1. 2. 3. 4. 5.

22.3. I like people from Japan

1. 2. 3. 4. 5.

22.4. I like people from Turkey

1. 2. 3. 4. 5.

22.5. I like people from the country I referred to in 9.2

1. 2. 3. 4. 5.

23.1. I like following the media of English speaking countries like USA and UK

1. 2. 3. 4. 5.

23.2. I like following the media of South Korea

1. 2. 3. 4. 5.

23.3. I like following the media of Japan

1. 2. 3. 4. 5.

23.4. I like following the media of Turkey

1. 2. 3. 4. 5.

23.5. I like following the media of the country I referred to in 9.2

1. 2. 3. 4. 5.

24.1. How often do you meet people from English speaking countries like USA and UK?

1. very often 2. quite a lot 3. sometimes 4. rarely 5. never

24.2. How often do you meet people from South Korea

1. very often 2. quite a lot 3. sometimes 4. rarely 5. never

24.3. How often do you meet people from Japan

1. very often 2. quite a lot 3. sometimes 4. rarely 5. never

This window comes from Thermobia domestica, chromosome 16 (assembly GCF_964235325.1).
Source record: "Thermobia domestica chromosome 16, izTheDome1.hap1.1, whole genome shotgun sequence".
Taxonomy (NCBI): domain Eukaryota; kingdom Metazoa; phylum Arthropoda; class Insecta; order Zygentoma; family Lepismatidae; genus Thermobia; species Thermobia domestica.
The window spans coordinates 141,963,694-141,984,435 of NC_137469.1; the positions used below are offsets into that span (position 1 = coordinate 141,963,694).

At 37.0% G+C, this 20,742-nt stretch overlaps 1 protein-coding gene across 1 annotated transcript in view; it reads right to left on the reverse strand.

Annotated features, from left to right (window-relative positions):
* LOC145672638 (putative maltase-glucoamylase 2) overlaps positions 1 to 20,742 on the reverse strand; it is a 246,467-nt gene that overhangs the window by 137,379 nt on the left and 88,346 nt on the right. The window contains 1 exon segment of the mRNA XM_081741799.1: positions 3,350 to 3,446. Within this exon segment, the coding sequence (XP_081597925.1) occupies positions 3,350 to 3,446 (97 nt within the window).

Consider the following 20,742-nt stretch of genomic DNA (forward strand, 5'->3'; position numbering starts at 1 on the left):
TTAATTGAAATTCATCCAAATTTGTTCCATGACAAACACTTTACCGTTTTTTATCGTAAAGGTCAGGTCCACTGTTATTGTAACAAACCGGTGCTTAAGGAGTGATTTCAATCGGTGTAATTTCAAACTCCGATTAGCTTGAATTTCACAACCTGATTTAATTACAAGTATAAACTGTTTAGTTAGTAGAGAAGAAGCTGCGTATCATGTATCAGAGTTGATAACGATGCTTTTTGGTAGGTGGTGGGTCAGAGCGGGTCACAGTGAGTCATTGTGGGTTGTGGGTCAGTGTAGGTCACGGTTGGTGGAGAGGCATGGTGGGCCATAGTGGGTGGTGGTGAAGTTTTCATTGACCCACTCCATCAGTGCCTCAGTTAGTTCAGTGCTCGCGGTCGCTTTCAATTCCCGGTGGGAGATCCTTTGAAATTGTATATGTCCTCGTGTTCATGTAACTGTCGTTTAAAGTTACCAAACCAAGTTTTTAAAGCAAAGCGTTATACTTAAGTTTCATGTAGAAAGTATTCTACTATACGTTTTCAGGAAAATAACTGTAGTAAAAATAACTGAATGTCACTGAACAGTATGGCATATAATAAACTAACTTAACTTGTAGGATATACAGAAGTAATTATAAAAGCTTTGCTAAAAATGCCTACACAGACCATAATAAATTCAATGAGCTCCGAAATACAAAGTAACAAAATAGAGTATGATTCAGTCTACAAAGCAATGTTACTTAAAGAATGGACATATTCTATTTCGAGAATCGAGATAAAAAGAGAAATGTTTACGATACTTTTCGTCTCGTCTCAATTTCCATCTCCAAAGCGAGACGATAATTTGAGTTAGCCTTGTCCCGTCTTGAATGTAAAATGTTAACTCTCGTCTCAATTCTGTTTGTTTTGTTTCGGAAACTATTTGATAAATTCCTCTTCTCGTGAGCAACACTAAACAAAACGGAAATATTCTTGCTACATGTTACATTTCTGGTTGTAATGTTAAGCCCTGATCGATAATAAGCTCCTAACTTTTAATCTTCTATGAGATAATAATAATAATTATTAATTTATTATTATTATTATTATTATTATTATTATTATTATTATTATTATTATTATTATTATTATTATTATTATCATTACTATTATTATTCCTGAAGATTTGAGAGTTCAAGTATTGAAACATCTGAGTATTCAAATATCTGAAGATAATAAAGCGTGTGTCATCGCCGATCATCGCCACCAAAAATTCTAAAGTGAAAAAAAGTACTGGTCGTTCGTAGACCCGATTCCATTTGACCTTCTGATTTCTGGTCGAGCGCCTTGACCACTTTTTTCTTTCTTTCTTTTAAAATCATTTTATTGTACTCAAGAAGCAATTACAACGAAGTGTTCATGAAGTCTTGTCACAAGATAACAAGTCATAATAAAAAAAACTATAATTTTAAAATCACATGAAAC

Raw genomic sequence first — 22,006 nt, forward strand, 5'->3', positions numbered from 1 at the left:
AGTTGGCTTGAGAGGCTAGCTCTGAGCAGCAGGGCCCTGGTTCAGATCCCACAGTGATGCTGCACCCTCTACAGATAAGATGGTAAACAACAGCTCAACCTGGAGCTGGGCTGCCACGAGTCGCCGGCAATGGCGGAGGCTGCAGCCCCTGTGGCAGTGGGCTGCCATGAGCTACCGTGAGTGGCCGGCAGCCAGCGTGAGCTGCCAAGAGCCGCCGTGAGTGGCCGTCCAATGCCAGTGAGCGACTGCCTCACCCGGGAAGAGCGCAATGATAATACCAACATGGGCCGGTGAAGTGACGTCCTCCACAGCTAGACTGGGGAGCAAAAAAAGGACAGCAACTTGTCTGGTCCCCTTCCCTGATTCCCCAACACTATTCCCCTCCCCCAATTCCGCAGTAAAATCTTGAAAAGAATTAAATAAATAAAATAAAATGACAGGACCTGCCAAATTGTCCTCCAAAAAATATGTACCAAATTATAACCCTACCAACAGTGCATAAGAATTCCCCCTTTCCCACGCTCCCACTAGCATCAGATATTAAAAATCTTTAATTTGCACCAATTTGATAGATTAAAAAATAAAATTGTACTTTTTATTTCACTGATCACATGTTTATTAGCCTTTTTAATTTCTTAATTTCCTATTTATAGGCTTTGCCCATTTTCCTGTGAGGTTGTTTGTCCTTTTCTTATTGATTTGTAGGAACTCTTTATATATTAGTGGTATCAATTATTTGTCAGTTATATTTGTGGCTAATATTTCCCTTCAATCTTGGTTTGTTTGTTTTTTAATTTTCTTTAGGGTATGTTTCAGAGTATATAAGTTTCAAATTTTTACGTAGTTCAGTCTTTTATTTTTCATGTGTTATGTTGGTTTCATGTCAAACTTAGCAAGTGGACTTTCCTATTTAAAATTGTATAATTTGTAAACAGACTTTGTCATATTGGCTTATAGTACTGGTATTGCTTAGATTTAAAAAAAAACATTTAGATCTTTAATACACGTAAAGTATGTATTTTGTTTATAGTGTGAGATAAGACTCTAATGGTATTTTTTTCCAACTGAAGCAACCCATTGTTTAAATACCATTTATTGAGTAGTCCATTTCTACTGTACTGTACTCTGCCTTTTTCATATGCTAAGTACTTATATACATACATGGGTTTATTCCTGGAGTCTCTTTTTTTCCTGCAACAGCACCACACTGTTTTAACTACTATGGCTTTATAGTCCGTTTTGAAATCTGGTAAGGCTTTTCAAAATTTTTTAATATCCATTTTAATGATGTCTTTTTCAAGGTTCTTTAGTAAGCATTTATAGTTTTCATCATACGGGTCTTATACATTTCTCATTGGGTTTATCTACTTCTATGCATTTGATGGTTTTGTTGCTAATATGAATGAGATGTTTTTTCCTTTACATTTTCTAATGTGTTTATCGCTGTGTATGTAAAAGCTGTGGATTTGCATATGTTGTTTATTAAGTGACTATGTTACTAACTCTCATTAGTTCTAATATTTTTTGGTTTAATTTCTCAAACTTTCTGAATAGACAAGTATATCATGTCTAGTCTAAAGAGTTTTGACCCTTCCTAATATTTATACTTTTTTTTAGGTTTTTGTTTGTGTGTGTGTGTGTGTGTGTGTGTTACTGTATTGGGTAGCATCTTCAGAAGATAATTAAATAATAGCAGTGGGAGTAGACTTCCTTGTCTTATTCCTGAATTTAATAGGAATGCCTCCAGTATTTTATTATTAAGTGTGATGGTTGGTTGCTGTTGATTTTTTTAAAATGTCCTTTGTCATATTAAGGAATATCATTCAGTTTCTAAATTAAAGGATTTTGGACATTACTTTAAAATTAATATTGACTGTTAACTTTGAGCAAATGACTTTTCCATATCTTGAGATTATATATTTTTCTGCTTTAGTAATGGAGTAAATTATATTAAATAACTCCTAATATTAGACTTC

24.4. How often do you meet people from Turkey

1. very often 2. quite a lot 3. sometimes 4. rarely 5. never

24.5. How often do you meet people from the country I referred to in 9.2

1. very often 2. quite a lot 3. sometimes 4. rarely 5. never

25. I can learn languages well

1. 2. 3. 4. 5.

(1 = strongly disagree 5 = strongly agree)

26. I feel anxious about speaking the foreign language

1. 2. 3. 4. 5.

(1 = strongly disagree 5 = strongly agree)

27. My friends believe in the importance of learning foreign languages

1. 2. 3. 4. 5.

(1 = strongly disagree 5 = strongly agree)

28. Teaching foreign languages in schools is important

1. 2. 3. 4. 5.

(1 = strongly disagree 5 = strongly agree)

29.My parents believe in the importance of teaching foreign languages in school

1. 2. 3. 4. 5.

(1 = strongly disagree 5 = strongly agree)

30. My parents encourage me to learn foreign languages

1. 2. 3. 4. 5.

(1 = strongly disagree 5 = strongly agree)

31. I might lose my Saudi identity if I learn foreign languages

1. 2. 3. 4. 5.

(1 = strongly disagree 5 = strongly agree)

32. Learning a foreign language is a difficult task.

1. 2. 3. 4. 5. (1=strongly disagree 5= strongly agree)

33. Please write any additional comments in the box below.

Conflicts of Interest

The authors declare no conflicts of interest.

Cite this paper

Alnofaie, H. (2017) Towards Plurilingualism: The Future of Foreign Languages in Saudi Arabia. Open Journal of Modern Linguistics, 7, 238-261. doi: 10.4236/ojml.2017.75018.